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Ask any top real estate agent in Los Angeles what the biggest challenge in the market is, and — after the lack-of-inventory problem — they’ll tell you that marketing and selling an eight-figure home is no small task. With the influx of foreign buyers into the city’s priciest ZIP codes, turnkey developers in recent years have started relying on luxury add-ons, including staging with Bugattis, Cristal champagne cellars and vintage pinball machines. The latest trend, a more elevated version of these gimmicks, is blue-chip paintings and sculptures from renowned artists.
“In luxury real estate, we are dealing with a product that is arguably ‘art’ itself,” says John Aaroe Group’s Aaron Kirman. “Fine art is an important part of our sales strategy.” Adds The Agency co-founder Billy Rose, “Everyone is trying to get their signal heard above all the noise.”
Putting an owner’s art on the block at the same time as the house has already contributed to several record-setting deals in the past year. Buyers had the option to purchase world-class art and design pieces owned by late Paramount head Brad Grey when his Holmby Hills estate sold for $68.8 million (much of the art ended up in a Christie’s auction earlier in June). In December, $21 million of the $120 million sale of Westside Estate Agency founder Kurt Rappaport’s Carbon Beach home went toward the artwork and furniture.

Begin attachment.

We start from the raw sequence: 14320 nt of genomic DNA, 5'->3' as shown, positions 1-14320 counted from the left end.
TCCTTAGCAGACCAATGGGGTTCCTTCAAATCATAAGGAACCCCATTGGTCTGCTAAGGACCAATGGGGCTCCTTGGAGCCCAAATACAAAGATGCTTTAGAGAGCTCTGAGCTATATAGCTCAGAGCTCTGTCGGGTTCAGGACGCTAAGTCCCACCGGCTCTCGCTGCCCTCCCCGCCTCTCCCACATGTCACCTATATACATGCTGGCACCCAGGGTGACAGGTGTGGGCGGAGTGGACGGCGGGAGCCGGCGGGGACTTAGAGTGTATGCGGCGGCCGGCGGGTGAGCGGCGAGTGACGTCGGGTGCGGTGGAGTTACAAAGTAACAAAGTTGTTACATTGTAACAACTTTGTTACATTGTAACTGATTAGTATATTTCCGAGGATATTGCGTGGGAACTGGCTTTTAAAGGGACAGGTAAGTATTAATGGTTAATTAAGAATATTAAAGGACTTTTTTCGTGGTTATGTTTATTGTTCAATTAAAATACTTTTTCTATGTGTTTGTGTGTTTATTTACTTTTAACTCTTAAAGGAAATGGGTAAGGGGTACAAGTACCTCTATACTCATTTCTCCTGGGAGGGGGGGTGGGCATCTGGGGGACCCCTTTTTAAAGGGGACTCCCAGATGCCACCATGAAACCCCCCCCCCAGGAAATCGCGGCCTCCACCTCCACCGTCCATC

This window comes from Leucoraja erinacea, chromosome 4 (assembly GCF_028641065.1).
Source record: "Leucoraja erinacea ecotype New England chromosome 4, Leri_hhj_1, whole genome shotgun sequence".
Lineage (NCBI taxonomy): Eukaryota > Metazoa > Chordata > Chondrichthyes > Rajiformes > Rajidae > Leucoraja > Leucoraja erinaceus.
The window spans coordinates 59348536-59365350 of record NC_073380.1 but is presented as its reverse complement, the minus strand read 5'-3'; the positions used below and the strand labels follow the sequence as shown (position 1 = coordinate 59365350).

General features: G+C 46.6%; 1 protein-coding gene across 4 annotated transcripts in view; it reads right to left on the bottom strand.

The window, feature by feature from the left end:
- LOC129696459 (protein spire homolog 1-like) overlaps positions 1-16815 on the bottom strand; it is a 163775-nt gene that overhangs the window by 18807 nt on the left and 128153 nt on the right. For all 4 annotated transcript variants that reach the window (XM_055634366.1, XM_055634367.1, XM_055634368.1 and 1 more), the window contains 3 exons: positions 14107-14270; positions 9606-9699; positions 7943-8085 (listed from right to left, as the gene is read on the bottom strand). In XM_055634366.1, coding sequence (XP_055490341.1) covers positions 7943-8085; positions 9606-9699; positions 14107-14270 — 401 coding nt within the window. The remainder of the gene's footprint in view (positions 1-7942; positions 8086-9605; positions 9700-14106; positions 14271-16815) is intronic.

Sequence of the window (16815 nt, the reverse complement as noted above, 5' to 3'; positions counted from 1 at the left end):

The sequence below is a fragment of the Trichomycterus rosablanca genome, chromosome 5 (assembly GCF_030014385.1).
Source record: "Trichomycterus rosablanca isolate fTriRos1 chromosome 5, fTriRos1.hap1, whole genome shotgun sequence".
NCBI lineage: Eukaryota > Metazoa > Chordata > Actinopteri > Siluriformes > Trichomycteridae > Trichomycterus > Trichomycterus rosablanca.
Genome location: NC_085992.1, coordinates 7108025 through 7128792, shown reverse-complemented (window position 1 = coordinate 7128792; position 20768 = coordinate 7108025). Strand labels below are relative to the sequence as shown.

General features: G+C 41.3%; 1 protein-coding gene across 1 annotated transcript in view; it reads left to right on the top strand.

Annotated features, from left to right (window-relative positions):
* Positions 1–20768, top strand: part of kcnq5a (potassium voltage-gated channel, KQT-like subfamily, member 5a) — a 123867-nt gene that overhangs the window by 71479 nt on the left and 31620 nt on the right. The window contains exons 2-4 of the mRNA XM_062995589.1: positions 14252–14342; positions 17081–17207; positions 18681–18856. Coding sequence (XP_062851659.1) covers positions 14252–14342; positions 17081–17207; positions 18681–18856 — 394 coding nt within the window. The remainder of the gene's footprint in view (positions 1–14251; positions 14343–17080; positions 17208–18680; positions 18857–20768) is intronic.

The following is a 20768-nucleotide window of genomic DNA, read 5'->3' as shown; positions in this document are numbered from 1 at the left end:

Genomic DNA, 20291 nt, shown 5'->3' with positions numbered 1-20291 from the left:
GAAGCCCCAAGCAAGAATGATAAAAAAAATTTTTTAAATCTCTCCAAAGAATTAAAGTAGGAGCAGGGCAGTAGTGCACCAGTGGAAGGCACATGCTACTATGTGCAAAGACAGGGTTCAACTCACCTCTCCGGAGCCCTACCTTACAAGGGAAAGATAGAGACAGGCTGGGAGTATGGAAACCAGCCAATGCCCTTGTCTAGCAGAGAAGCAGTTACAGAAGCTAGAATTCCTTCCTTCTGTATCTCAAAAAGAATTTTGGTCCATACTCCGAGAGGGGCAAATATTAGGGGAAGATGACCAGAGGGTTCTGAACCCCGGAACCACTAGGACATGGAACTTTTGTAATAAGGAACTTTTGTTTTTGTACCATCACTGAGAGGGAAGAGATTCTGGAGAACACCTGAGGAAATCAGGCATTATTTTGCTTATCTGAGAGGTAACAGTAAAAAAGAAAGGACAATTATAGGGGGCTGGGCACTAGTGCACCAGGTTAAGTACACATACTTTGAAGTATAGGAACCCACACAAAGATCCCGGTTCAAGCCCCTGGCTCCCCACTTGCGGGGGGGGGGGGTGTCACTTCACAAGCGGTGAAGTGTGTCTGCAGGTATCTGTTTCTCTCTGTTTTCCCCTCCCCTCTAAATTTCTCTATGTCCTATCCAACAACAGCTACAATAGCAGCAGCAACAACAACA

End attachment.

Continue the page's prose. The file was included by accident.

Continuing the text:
More often than not, fine art staging companies, like Hollywood-based Creative Arts Partners (CAP), are the providers of pieces that turn luxury homes into a new kind of art gallery. These are not the knockoff prints and large-format black-and-white photographs of the early 2000s, once the stock-in-trade for staging before an increasing number of eight-figure listings started hitting the market in 2014.
Take the $25.5 million listing at 9127 Thrasher Ave., featuring a wrap-around infinity pool, stunning views and 16-foot ceilings, atop the Bird Streets. Upon entering the Woods + Dangaran-designed home, prospective buyers are greeted by a stainless steel sculpture by British minimalist Jonathan Monk. In a hallway, an acrylicon-canvas painting of rainfall by wunderkind Lucien Smith hangs directly across from two works by multimedia artist Aaron Garber-Maikovska. Nearby are two Jasper Johns facsimiles. In total, 32 one-of-a-kind, museum-quality artworks valued at more than seven figures have been curated for the 10,000-square-foot home.